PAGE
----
Preventing public key upload to key-servers

Ángel angel at
Sun Jan 30 02:08:08 CET 2022

(changing back the thread subject)

On 2022-01-29 at 09:38 -0700, jonkomer wrote:
> I was the one to suggest to them to use e-mail and OpenPG
> encryption. The reasons were two-fold: first to avoid one of
> those centralized, web-browser based, single-point-of-failure,
> essentially insecure communication setups so common today;
> the second was to make their member's communication
> interoperable with general Internet population in order
> to increase organization's visibility and promote wider
> adoption of encrypted e-mail. I posted my original question
> only in order to find out some technical details on how to
> do that.
> Posting the question was worthwhile, as I have learned
> that:
> (a) Unfortunately, OpenPG email encryption is incompatible
> with GDPR and should not be used by those that either want
> or need to be GDPR compliant.

That's a non-sequitur from the thread. Your GDPR issue is with
people uploading keys to the PGP keyservers without consent, not
with OpenPGP (which doesn't need keyserver nor even specify the
use of keyservers, although they are related technology).

Think about it: If you sent me a physical letter full of personal
information, and I then publish it on the newspaper, with no legitimacy
to do so, in violation of GDPR. Would that make snail-mail incompatible
with GDPR?

Regarding your problem, I would suggest not to include the first/last
name in the key. Only the email address. (Yes, the name part is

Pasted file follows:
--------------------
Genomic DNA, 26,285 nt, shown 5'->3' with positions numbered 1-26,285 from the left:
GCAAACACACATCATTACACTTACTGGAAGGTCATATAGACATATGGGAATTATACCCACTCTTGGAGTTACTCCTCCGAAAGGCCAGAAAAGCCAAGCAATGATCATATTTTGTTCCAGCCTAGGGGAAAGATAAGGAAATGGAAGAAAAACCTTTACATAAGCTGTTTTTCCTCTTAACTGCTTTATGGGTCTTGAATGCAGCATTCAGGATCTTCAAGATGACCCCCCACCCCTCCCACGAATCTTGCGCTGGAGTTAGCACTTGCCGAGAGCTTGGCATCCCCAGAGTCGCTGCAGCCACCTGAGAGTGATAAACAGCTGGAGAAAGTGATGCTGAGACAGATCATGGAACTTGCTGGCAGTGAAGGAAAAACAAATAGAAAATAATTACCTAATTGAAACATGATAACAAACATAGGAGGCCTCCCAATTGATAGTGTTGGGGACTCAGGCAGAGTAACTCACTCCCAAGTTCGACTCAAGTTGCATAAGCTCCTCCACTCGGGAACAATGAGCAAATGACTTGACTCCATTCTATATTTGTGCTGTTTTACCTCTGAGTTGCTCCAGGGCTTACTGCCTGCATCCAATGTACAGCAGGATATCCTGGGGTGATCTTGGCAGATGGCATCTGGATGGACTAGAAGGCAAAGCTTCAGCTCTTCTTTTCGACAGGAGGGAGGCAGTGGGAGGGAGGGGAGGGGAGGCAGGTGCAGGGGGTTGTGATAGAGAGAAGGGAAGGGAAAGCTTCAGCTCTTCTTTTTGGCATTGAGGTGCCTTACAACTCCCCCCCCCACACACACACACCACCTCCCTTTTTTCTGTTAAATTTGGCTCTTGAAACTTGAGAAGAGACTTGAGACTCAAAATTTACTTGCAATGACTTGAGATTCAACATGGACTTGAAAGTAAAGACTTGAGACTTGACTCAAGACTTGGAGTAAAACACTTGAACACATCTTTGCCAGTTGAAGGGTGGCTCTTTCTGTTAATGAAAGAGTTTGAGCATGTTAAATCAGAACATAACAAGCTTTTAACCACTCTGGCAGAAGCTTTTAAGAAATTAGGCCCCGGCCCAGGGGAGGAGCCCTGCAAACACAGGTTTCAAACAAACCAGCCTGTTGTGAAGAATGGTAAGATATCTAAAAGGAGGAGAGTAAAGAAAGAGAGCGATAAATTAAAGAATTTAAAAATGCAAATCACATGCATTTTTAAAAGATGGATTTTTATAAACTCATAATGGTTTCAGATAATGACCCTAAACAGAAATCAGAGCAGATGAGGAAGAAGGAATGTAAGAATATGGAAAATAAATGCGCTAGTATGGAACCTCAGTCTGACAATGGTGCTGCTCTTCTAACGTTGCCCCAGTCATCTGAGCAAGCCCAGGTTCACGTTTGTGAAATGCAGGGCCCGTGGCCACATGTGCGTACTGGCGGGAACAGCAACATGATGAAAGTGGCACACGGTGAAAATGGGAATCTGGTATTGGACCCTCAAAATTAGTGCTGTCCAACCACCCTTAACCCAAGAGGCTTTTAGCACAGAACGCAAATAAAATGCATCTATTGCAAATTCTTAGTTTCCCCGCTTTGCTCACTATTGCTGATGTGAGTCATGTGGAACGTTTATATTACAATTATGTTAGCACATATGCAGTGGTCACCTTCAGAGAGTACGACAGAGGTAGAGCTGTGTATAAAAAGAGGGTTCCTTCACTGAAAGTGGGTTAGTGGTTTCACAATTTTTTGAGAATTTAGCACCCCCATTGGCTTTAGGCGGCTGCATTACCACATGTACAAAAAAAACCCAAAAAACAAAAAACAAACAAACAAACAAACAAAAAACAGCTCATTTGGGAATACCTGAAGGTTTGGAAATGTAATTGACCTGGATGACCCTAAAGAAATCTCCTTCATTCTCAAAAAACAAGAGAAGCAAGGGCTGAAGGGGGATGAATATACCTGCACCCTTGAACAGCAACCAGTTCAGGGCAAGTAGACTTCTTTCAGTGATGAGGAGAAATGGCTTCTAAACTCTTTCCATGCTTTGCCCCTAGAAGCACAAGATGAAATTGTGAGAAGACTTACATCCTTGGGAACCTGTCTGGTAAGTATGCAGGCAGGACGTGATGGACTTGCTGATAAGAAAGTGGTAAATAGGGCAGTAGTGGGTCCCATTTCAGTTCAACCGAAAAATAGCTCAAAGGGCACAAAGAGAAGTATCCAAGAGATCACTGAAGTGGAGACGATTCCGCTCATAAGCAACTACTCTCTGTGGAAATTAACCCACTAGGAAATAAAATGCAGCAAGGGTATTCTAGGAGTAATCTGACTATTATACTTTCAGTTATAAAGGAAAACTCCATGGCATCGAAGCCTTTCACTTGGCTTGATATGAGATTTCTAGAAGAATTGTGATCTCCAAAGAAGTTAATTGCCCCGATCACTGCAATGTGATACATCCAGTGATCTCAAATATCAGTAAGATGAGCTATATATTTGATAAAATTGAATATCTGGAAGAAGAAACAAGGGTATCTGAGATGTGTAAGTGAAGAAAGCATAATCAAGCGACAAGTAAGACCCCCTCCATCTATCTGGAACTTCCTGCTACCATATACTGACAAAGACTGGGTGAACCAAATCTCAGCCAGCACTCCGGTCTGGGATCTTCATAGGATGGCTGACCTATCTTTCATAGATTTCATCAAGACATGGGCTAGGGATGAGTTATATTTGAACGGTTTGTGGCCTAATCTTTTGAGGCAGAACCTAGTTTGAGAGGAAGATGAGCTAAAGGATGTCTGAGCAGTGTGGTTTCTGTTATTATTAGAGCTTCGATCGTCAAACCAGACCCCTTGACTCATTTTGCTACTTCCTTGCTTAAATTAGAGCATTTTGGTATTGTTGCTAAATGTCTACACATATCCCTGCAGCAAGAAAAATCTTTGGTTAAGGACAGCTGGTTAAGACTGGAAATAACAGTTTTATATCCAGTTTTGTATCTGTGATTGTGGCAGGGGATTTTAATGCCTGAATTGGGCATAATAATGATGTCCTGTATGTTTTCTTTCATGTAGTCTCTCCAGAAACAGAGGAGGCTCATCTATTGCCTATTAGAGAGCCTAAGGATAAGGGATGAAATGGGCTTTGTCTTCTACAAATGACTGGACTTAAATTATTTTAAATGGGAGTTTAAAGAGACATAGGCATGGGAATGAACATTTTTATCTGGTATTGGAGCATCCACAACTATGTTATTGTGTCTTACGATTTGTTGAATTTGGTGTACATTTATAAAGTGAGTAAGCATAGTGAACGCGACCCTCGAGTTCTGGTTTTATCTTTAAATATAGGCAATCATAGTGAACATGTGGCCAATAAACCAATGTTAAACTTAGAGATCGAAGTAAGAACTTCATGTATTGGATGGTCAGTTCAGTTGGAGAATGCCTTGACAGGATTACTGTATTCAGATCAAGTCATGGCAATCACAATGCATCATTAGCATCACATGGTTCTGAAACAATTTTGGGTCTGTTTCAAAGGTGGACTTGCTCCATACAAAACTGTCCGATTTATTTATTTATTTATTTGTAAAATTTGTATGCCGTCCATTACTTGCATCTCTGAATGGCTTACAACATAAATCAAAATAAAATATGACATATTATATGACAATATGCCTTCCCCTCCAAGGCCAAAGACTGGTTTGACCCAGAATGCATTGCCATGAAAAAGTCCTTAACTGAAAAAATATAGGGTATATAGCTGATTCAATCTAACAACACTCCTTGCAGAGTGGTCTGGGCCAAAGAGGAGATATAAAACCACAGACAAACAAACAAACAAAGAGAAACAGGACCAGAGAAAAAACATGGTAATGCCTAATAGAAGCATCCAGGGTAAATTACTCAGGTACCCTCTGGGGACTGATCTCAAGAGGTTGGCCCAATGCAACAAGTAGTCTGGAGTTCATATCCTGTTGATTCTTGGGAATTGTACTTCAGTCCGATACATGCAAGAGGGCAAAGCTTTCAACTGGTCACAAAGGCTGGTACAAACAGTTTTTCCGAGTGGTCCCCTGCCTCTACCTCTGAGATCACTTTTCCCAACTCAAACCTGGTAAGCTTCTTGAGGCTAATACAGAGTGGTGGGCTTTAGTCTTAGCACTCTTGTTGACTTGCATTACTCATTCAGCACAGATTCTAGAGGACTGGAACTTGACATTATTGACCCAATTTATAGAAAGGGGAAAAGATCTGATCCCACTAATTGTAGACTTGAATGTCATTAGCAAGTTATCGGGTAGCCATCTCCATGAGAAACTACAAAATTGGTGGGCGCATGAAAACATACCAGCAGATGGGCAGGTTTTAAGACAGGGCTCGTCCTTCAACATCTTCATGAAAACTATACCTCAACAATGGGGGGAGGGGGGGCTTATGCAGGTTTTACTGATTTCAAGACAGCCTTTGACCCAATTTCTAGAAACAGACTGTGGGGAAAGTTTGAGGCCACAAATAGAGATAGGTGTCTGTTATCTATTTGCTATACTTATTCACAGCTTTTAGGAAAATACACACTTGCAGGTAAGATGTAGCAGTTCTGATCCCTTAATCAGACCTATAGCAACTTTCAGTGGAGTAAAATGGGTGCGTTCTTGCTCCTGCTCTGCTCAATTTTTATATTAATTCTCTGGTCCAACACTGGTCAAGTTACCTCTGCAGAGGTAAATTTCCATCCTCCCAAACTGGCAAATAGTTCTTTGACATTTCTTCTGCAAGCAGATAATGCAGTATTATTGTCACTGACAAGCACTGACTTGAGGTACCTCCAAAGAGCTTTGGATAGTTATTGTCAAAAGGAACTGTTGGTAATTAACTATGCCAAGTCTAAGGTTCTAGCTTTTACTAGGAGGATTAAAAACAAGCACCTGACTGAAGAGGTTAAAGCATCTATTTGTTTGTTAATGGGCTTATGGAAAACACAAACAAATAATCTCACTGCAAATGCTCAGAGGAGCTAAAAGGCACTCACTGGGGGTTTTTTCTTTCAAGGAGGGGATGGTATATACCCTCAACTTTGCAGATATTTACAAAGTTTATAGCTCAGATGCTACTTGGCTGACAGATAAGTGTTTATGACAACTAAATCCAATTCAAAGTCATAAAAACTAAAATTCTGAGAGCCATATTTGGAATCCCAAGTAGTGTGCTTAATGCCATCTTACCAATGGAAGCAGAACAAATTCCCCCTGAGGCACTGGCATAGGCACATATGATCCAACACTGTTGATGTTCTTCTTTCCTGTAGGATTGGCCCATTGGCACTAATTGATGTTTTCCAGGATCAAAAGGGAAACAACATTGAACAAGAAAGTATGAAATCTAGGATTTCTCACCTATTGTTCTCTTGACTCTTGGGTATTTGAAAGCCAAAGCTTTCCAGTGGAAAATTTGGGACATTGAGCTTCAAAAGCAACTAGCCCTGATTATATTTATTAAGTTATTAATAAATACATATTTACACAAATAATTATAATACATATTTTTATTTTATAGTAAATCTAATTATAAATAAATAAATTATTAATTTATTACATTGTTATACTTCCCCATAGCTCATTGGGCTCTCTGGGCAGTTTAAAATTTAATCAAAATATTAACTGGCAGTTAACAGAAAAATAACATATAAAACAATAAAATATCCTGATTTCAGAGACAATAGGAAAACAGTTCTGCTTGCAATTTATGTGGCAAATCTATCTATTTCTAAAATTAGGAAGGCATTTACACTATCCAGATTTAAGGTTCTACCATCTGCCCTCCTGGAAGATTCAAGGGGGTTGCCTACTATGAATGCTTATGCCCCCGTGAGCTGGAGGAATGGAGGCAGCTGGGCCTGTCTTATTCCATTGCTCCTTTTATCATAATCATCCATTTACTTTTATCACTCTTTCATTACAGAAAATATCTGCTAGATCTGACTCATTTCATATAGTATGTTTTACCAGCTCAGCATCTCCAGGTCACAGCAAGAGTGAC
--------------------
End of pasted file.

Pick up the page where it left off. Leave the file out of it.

So instead of 
 John Smith <john.doe at>

if would simply be
 <john.doe at>

The name part is inherently unreliable, since it cannot know if the
owner is *the* John Smith you want to write to (assuming the user is
actually named John Smith!). On the other hand, the key can be easily
matched with the provided email address.

Of course, a member wanting to correspond with John Smith needs to find
out that their email is john.doe at but that was likely
already the case before, and something which is probably solved through
that "internal verification mechanism" (which I'm a bit wary about, I
would recommend that the keys were provided signed by the domain owner,
so members would only need to trust(sign) that key to know that they
have a valid pgp key. They could be published through WKD.
This doesn't preclude that access to the keys could require

A second issue on having the users rely (and the owner needing to
assert) on the name displayed on the key would have been what to do
when a second John Smith wanted to become a member.

Best regards

PS: I guess by the "emotional reactions" you mean Robert J. Hansen
mails, since replies by other people seem much more technical in
nature. You shouldn't generalize from one person to "all creators and
maintainers". In fact, I think -but have not checked- that most of
GnuPG code will have been written inside the EU. There are lots of
OpenPGP users inside the EU, under GDPR, including Government entities
(as Robert J Hansen noted).

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